Look at free options for financial assistance before paying company to offer opportunities

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While prospective college students await their highly anticipated acceptance letters this spring, they may be starting to think about how they can find financial assistance for their college journey. Some companies offer scholarship opportunities or help finding aid for a fee, but are they really the best option for students?

Most scholarship information is free. Better Business Bureau, which awards a Student of Ethics scholarship, advises students to look into free options, like talking to a high school counselor or researching online, before paying a company to find financial aid opportunities.

Fraudulent companies may promise a money-back guarantee if students can’t secure grants or scholarships, but they also often set so many conditions that it can be impossible to get a refund. Legitimate companies can sometimes help students find aid, but they will not guarantee results.

Students should also be on the lookout for unsolicited scholarship offers – especially those asking for an application fee. Most scholarships are free to apply for.

Some scammers will pretend to be financial aid representatives and use high-pressure tactics to get students to pay a “processing fee” to be eligible for a “guaranteed” scholarship or grant. They may use a fake scholarship application to get personal or financial information from students.

Finding aid can be stressful, but plenty of free resources for students come from reliable voices like the federal government or university counseling.

Tips for students and their families:

  • Check for federal aid first. Students can fill out the Free Application for Federal Student Aid and find other financial aid resources at studentaid.gov. This is a good starting point for your search.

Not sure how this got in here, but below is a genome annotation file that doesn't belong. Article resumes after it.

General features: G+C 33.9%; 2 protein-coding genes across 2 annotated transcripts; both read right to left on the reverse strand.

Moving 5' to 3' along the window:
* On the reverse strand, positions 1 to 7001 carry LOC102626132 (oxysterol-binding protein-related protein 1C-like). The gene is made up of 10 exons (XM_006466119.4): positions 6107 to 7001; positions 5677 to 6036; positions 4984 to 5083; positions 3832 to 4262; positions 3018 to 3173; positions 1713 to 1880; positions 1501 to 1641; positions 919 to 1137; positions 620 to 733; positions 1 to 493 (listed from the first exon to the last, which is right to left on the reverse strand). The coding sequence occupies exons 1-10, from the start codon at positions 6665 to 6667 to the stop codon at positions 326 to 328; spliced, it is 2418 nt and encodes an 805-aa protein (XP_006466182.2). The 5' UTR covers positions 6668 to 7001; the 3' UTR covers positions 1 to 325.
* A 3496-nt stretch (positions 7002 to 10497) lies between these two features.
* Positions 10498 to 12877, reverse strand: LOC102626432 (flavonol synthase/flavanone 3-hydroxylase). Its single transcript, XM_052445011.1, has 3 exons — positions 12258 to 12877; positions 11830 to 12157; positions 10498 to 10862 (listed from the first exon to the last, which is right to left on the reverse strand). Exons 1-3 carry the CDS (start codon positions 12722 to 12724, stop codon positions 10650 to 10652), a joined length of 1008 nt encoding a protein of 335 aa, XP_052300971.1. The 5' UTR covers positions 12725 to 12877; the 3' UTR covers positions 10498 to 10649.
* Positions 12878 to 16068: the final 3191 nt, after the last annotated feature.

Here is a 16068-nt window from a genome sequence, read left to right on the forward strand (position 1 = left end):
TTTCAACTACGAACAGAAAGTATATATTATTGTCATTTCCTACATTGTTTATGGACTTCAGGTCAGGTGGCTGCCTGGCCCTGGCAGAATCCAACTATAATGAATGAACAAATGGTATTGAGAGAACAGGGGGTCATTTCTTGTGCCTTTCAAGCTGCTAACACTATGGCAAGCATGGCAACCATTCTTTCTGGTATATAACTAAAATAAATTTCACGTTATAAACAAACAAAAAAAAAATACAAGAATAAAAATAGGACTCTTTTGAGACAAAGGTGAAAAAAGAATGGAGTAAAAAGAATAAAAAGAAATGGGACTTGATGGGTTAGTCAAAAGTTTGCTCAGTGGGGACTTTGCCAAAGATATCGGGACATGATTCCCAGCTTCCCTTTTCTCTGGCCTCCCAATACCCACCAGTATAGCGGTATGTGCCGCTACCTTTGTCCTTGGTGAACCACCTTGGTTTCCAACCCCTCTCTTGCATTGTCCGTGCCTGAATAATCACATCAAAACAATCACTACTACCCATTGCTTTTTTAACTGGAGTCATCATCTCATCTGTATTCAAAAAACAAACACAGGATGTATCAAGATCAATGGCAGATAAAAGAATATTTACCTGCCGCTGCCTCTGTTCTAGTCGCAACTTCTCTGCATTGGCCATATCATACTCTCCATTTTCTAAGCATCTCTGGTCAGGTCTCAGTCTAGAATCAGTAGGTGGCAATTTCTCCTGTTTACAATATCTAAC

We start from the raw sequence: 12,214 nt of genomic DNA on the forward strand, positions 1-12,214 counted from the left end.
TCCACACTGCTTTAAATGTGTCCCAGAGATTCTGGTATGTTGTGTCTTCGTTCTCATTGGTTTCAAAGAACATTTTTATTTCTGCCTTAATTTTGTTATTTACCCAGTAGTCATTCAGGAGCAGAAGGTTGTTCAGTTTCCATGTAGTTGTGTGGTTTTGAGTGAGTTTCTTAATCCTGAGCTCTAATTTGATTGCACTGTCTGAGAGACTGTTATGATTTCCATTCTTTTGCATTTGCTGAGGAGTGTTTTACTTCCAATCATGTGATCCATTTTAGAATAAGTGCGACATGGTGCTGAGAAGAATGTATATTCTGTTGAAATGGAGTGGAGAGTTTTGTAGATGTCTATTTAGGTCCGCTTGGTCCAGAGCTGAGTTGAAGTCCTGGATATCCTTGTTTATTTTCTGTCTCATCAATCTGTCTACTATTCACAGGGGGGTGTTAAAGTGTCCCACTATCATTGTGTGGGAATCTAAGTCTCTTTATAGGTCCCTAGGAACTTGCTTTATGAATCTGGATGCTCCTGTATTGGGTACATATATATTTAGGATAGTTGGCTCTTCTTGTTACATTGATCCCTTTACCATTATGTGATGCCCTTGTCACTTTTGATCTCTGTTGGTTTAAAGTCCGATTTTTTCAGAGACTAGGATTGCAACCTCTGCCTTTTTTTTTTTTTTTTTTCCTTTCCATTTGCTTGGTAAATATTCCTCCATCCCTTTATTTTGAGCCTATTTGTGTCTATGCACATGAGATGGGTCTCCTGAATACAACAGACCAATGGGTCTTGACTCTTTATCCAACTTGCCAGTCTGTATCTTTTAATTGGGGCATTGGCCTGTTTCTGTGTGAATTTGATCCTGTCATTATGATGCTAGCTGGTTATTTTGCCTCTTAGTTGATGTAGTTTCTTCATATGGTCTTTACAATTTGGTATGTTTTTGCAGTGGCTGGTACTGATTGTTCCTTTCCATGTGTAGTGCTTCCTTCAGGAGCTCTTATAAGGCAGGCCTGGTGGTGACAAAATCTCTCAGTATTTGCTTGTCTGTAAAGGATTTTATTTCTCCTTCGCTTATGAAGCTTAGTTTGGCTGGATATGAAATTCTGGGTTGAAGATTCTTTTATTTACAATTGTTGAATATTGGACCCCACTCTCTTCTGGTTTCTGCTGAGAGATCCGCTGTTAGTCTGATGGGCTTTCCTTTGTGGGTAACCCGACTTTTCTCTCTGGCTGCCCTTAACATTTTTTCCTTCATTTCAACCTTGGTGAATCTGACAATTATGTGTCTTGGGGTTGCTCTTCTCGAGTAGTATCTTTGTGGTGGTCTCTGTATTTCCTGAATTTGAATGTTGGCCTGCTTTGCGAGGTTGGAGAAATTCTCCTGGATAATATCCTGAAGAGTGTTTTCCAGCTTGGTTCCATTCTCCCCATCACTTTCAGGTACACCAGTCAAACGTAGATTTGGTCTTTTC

• Ask trusted sources. Discuss your options with your guidance counselor or financial aid office. They’re here to help you. They may recommend scholarships or free resources for finding aid. If you’re considering a paid service, ask them if they have experience with it.
  • Take your time. Don’t rush into paying for help at a seminar. Be cautious if a company pressures you to buy immediately. There are lots of options for finding financial support, many of them free, so give yourself time to research. 
  • Do your research. Investigate any financial aid company you consider using. Check the company’s BBB Business Profile at BBB.org to find consumer reviews, ratings and other information that can tell you how the company operates.
  • Ask questions. Be cautious if a company is reluctant to answer your questions about the service or the process. A reputable organization should be willing to answer these.
  • Get references. Ask for the names of families in your community who have used the service in the last year, so you can discuss their experience.
  • Get it in writing. Ask for information about fees and refund policies in writing. Keep in mind that dishonest companies may refuse to provide refunds in spite of their stated policies.  
  • Beware unsolicited offers. Be cautious of letters or emails saying you’ve been selected to receive a scholarship you never applied for. Ask how the organization got your name and contact information. Research the source before clicking unfamiliar links or calling numbers in these messages.
  • Report it. If you suspect a company of running a financial aid scam, report it to BBB Scam Tracker℠ to help other students like you.

Don O’Brien is the regional director for the Quincy Better Business Bureau. Contact him at 217-209-3972 or dobrien@quincybbb.org.

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